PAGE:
The Indy Autonomous Challenge, or IAC, plans to have a significant presence at CES 2023, including a tabletop at CES Unveiled, a press conference, a self-driving car race, and an exhibit with the Indiana Economic Development Corp.
The Indy Autonomous Challenge (IAC) organizes racing competitions among university-affiliated teams to program fully autonomous racecars and compete in a series of history-making events at iconic tracks.
“We're introducing Level 5 autonomous vehicles to audiences in a fun and compelling way,” said Paul Mitchell, president of the IAC. “We're putting forward vehicles that have the most advanced autonomy in the world and that are the fastest autonomous racecars in the world.”
The IAC started as a $1 million prize competition with 31 university teams signing up to compete more than two years ago, representing top engineering and technology programs from 15 U.S. states and 10 countries. The Indiana-based organization said it is “working to establish a hub for performance automation in the state and is looking to attract the best and the brightest minds from around the globe to further state-of-the-art technology in safety and performance of automated vehicles.”
“We've built up our staff. It's different from traditional motor sports, which have week-in, week-out competition among drivers for live audiences,” Mitchell told Robotics 24/7. “Each event is the culmination of months of development work.”
Nine teams get ready for next race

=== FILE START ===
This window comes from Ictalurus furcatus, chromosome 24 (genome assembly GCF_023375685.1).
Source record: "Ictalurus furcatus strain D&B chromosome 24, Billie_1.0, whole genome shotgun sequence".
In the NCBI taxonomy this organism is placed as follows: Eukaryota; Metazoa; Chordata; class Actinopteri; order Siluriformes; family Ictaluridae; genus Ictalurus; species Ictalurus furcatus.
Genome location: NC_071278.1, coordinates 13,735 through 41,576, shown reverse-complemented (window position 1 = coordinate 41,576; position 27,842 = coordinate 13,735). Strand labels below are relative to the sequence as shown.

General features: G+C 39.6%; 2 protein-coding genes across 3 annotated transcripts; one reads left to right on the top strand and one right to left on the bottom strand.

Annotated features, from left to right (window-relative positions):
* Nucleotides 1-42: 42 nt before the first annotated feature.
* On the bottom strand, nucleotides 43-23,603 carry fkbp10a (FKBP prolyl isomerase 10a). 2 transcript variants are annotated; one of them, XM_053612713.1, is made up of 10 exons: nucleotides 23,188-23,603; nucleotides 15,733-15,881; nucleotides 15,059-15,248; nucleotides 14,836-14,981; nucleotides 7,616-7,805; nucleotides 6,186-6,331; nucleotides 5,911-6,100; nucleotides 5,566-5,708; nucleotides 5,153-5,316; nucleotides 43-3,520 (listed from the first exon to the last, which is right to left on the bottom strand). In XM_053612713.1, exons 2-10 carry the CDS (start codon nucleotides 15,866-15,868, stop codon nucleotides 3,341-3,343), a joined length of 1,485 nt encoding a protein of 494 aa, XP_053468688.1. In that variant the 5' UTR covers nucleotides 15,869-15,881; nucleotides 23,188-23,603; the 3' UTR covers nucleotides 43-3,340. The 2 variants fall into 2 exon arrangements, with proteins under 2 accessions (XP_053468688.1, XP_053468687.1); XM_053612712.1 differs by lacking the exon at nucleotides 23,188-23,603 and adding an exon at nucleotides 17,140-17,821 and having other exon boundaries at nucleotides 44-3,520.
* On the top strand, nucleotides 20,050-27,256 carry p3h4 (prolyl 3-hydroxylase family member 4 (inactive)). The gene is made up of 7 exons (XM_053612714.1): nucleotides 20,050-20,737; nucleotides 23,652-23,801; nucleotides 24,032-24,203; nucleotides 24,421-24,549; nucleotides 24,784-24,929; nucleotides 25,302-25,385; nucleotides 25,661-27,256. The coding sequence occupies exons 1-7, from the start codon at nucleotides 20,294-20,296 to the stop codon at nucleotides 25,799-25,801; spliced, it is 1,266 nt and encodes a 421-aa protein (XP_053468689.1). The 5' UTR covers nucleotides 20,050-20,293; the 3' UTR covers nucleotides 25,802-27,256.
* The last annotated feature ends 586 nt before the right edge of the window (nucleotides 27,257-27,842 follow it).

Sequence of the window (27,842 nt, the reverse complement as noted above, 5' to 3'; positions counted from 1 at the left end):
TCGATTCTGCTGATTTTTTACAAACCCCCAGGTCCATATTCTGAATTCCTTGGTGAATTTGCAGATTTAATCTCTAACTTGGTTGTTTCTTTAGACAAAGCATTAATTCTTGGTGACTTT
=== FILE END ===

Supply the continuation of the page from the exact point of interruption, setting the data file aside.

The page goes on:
The Indy Autonomous Challenge @ CES will return to the Las Vegas Motor Speedway from 10:00 a.m. to 3:00 p.m. PST on Jan. 7. Shuttles will depart from the Las Vegas Convention Center (LVCC) West Hall beginning at 11:00 a.m., and there will be a rideshare pickup/drop off, as well as onsite parking.
According to the competition rules, the race will consist of a single elimination tournament with multiple rounds of high-speed, head-to-head passing matches with AV-21 racecars, culminating in a championship rounds.
Nine university teams are seeking to compete and break autonomous racing world records in the Autonomous Challenge @ CES 2023, including:
- AI Racing Tech (ART)—University of Hawai'i, with the University of California, San Diego; Carnegie Mellon University (Pennsylvania); and the University of California, Berkeley
- Autonomous Tiger Racing (ATR) – Auburn University (Alabama)
- Black & Gold Racing – Purdue University (Indiana) and the U.S. Military Academy at West Point (New York)
- Cavalier Autonomous Racing – University of Virginia
- KAIST—Korea Advanced Institute of Science and Technology (South Korea)
- MIT-PITT-RW—Massachusetts Institute of Technology (Massachusetts), University of Pittsburgh (Pennsylvania), Rochester Institute of Technology (New York), University of Waterloo (Canada)
- PoliMOVE—Politecnico di Milano (Italy), University of Alabama, which won last January's challlenge at CES. It also won the Indy Autonomous Challenge Powered by Cisco at the Texas Motor Speedway in November (see full video below).
- TII EuroRacing—University of Modena and Reggio Emilia (Italy) and the Technology Innovation Institute (United Arab Emirates)